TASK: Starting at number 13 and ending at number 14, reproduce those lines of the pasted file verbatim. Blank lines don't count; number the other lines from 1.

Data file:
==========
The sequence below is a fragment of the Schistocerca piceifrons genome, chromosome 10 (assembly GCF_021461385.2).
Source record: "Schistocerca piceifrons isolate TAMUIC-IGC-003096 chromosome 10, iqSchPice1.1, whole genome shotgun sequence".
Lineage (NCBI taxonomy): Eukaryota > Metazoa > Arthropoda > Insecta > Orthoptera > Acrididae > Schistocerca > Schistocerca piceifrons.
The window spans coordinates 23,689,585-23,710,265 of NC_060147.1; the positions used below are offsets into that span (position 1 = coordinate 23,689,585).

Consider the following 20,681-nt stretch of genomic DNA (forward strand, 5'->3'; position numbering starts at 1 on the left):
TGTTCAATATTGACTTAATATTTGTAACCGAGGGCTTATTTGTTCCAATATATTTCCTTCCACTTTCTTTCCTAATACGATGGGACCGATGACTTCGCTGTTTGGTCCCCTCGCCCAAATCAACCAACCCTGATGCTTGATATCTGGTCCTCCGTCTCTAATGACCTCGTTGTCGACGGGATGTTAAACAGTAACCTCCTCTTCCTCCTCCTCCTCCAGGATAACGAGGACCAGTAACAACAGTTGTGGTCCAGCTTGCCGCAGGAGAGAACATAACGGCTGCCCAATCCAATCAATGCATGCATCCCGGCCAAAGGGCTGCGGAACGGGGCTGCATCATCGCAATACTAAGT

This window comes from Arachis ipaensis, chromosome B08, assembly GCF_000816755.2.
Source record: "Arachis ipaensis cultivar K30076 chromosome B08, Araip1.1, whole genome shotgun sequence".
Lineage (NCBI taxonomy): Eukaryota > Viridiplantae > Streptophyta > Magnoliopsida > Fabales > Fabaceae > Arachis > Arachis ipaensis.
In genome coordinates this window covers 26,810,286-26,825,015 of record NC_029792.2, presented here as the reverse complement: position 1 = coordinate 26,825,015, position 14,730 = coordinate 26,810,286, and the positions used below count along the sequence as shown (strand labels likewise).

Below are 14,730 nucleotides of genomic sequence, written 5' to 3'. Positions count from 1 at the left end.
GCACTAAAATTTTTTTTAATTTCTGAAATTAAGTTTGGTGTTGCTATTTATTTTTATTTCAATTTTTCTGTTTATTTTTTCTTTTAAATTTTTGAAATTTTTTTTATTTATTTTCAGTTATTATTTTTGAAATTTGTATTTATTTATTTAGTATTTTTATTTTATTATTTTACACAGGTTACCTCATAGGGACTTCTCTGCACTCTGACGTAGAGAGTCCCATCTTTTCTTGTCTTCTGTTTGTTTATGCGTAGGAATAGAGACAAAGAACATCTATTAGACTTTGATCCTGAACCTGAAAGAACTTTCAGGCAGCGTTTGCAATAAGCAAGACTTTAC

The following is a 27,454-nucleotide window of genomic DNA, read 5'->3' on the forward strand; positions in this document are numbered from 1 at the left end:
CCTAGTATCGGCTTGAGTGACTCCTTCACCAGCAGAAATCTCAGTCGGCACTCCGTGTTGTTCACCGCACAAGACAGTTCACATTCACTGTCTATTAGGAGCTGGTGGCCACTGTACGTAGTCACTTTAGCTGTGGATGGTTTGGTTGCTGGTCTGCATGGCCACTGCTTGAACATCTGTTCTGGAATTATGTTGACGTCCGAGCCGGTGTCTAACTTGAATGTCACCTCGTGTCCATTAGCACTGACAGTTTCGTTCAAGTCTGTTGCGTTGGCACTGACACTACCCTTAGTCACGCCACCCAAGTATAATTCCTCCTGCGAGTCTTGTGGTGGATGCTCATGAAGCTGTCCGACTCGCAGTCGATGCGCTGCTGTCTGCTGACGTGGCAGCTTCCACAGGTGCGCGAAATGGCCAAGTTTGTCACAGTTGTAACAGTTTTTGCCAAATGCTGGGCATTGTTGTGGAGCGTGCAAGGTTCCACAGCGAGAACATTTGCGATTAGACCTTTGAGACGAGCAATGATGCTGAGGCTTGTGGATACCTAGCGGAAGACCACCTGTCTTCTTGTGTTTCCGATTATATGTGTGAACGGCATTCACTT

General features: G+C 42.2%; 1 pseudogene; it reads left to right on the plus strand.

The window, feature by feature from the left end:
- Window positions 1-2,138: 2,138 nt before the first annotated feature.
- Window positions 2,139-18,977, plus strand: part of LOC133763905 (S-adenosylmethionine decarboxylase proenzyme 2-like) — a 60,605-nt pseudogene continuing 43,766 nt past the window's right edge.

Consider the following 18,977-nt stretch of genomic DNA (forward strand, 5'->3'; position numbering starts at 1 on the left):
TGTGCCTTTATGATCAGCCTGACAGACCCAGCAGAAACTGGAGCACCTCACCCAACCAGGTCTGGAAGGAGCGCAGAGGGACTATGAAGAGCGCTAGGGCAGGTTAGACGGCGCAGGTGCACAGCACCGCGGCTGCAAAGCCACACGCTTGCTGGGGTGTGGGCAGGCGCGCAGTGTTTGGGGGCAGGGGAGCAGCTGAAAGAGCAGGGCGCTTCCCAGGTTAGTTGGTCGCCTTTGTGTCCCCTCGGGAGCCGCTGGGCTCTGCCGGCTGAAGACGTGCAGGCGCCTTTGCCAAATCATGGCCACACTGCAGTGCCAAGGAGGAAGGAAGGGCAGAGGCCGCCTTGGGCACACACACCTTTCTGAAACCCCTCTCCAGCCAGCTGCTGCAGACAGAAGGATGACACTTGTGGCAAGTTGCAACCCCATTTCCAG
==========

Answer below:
The following is a 27,454-nucleotide window of genomic DNA, read 5'->3' on the forward strand; positions in this document are numbered from 1 at the left end:
CCTAGTATCGGCTTGAGTGACTCCTTCACCAGCAGAAATCTCAGTCGGCACTCCGTGTTGTTCACCGCACAAGACAGTTCACATTCACTGTCTATTAGGAGCTGGTGGCCACTGTACGTAGTCACTTTAGCTGTGGATGGTTTGGTTGCTGGTCTGCATGGCCACTGCTTGAACATCTGTTCTGGAATTATGTTGACGTCCGAGCCGGTGTCTAACTTGAATGTCACCTCGTGTCCATTAGCACTGACAGTTTCGTTCAAGTCTGTTGCGTTGGCACTGACACTACCCTTAGTCACGCCACCCAAGTATAATTCCTCCTGCGAGTCTTGTGGTGGATGCTCATGAAGCTGTCCGACTCGCAGTCGATGCGCTGCTGTCTGCTGACGTGGCAGCTTCCACAGGTGCGCGAAATGGCCAAGTTTGTCACAGTTGTAACAGTTTTTGCCAAATGCTGGGCATTGTTGTGGAGCGTGCAAGGTTCCACAGCGAGAACATTTGCGATTAGACCTTTGAGACGAGCAATGATGCTGAGGCTTGTGGATACCTAGCGGAAGACCACCTGTCTTCTTGTGTTTCCGATTATATGTGTGAACGGCATTCACTT